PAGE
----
In Part One we established that HR’s purpose is not to do HR ‘stuff’ but to build the capability of an organisation to deliver its strategy and to create sustainable value for all its stakeholders. As we talk to HR professionals, we find that an understanding of what we mean by value creation is a real differentiator as it connects you to the nature of any organisation. Organisations are there to create value, whether that is for shareholders, customers, or even society itself. This is true whether you are a quoted, public sector, or charitable organisation. It’s just the definition of value that might differ.
Hence HR needs to develop a clear understanding of how value is created in your organisation and what HR can do to create value. One HRD mistakenly said at this point “Aha I get it; I can use this to justify what I do”. No! You don’t use this understanding of value creation to justify your HR agenda, but to build and prioritise your HR agenda based on whether or not it creates value. This means understanding the numbers.
So, what is the link between HR and value creation?
The value of a business (in this case I define this as market capitalisation -how much investors think the company is worth – but every organisation will have its own value metrics) is driven by operational performance, especially free cash flow. As someone once said, ‘turnover is vanity, profit is sanity, but cash flow is reality’. We need to understand what the challenge is in our organisation in driving free cash flow and how HR can influence this.
I was working with one organisation recently and one of the participants after the programme said “I had three conversations yesterday with some of my business leads and I approached all of them with a value-based mindset. It was a different dynamic and made a real difference”. What she’d done was challenge how the requests being made of her contributed to meeting her organisation’s cash flow challenge. Without this ‘value lens’ she would have focused on simply executing the request, but using the value lens she had helped them see how their request was value destructive and they withdrew it. She said no (which we need to be much more confident in saying) not from an HR perspective, but from a business perspective.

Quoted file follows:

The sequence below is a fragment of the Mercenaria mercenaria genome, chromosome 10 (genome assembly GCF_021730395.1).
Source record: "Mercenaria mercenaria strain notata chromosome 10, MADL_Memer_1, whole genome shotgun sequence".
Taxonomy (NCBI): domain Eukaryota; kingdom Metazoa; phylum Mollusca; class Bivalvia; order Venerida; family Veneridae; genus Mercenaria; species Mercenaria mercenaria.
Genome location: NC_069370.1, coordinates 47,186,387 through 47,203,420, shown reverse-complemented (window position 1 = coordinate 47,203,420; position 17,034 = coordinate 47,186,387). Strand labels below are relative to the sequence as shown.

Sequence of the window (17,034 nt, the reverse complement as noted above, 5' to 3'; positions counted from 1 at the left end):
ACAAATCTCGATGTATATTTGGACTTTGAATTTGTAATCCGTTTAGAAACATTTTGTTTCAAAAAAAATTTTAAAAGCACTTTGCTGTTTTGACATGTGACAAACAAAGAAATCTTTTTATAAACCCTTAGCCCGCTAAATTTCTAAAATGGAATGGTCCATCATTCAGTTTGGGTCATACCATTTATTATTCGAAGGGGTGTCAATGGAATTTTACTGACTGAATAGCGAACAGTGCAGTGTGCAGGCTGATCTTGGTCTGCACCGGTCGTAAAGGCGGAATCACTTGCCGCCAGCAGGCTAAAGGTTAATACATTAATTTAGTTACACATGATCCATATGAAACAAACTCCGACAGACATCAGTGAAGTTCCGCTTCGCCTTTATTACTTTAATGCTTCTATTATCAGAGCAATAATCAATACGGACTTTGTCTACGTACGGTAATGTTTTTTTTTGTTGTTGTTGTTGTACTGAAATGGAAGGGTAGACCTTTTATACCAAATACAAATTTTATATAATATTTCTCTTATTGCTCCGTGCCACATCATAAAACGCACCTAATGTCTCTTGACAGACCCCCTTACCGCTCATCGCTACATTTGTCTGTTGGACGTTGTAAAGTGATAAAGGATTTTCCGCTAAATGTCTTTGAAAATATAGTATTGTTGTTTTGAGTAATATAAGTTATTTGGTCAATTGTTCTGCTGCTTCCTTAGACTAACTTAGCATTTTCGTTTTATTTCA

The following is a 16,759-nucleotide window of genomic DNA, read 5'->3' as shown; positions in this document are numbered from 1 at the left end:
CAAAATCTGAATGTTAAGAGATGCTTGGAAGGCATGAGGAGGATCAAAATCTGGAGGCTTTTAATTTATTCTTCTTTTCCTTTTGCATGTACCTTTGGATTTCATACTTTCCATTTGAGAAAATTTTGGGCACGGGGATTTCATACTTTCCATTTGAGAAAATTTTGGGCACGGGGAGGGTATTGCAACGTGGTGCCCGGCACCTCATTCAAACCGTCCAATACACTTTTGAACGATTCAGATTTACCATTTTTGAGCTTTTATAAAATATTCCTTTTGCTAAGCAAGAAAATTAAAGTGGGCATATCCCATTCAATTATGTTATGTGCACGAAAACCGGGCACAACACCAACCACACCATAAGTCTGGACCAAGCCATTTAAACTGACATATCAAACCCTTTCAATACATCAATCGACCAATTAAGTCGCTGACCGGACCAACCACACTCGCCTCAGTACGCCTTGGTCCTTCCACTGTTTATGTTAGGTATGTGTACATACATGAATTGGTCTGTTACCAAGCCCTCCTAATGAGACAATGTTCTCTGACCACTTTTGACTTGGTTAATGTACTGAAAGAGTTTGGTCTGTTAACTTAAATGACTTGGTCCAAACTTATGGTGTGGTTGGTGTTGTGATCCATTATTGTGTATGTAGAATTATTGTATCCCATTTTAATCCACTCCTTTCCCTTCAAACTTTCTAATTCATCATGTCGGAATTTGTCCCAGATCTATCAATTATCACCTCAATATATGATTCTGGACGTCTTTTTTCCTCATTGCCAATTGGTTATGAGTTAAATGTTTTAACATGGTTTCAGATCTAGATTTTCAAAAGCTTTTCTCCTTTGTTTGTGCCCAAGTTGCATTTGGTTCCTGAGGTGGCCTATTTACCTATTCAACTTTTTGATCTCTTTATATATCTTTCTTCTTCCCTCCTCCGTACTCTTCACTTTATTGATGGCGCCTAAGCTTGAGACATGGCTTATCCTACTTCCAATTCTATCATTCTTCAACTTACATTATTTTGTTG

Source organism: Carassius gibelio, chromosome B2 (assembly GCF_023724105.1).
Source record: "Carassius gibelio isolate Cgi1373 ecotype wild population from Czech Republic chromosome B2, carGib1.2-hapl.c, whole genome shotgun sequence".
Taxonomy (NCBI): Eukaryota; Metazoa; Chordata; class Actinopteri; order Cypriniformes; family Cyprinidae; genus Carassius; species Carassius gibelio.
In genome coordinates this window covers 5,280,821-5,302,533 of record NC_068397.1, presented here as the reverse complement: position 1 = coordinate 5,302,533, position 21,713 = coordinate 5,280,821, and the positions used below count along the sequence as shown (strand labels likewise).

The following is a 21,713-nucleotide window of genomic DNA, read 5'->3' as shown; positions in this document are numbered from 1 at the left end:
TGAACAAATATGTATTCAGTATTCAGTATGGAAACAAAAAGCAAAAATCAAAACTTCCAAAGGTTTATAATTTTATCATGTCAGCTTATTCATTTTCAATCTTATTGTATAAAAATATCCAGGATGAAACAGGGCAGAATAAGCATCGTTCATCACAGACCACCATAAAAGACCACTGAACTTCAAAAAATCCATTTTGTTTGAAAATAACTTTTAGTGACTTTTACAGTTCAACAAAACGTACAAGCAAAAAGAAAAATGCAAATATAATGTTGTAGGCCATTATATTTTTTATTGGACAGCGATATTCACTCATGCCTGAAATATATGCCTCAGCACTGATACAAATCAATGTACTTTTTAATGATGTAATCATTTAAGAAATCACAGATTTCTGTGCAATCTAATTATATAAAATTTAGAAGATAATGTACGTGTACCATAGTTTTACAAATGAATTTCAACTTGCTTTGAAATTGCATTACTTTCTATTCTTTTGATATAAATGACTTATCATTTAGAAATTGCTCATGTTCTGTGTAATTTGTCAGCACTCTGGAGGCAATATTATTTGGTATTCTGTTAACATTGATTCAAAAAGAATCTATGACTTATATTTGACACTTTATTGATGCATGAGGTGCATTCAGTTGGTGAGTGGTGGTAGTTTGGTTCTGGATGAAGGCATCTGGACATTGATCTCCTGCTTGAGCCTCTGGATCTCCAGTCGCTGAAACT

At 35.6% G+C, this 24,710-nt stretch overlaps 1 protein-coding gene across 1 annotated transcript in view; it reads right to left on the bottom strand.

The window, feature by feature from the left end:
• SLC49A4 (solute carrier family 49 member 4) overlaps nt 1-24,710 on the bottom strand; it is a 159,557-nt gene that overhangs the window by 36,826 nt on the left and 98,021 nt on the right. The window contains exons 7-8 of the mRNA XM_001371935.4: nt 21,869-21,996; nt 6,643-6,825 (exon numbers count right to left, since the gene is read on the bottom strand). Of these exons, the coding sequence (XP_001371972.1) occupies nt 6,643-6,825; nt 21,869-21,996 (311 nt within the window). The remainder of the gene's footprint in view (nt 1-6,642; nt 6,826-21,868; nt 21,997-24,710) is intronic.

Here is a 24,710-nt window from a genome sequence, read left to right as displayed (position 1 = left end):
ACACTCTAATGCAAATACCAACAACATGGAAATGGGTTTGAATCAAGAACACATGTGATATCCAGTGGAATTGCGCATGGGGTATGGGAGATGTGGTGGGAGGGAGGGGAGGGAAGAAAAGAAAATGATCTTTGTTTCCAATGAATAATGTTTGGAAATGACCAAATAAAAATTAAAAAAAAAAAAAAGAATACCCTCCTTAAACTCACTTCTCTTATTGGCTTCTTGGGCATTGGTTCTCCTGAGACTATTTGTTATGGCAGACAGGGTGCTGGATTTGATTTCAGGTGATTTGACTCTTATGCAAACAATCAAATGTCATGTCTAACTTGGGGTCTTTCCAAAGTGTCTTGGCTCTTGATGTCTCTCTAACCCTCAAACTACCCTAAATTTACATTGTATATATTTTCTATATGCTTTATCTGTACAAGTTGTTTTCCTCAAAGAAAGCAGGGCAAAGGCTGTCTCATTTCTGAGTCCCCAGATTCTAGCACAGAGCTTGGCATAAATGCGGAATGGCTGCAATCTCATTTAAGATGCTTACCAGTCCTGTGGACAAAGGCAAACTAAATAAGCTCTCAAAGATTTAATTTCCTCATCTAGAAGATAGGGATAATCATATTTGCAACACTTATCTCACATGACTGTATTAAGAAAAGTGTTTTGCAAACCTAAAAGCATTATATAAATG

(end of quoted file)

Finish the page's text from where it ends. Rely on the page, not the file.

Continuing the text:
Investors can invest in other, safer investments, so they want to have the confidence that your organisation can deliver this operational performance over a sustained period of time that justifies the risk inherent in investing in your organisation. Again, you need to understand how you can drive this confidence, in your strategy, in your leadership, and in your organisational capability.
This is the key linkage between HR and value. You need to do things that create value, and as we said in Part One, you need to do things that build the capability of your organisation to deliver the strategy that underpins value creation. If your strategy is based on the cloud you need to have the right people but also the right organisation, systems, structures and culture to give you a cloud capability that differentiates you from your competition. As a central part of your business strategy you need a people and organisational plan owned by the whole business that outlines exactly what the requisite capability is and how you’ll build it. HR in turn needs an operational plan of exactly what HR will do. The language here is important. HR should never have its own HR strategy but should focus on what is required to deliver the business strategy.
All of this is of course dependent on HR having the right capability within the function to execute its operational plan. So, investing in yourself and your people isn’t just an investment in HR; if the linkages are clear, it’s an investment in creating value.
Do you want to learn more about how you can impact value creation as an HRD? Join the CRF Learning Effective HRD programme on 3-4 June at Brooklands Hotel, Weybridge. Further details and pricing available here.Back to top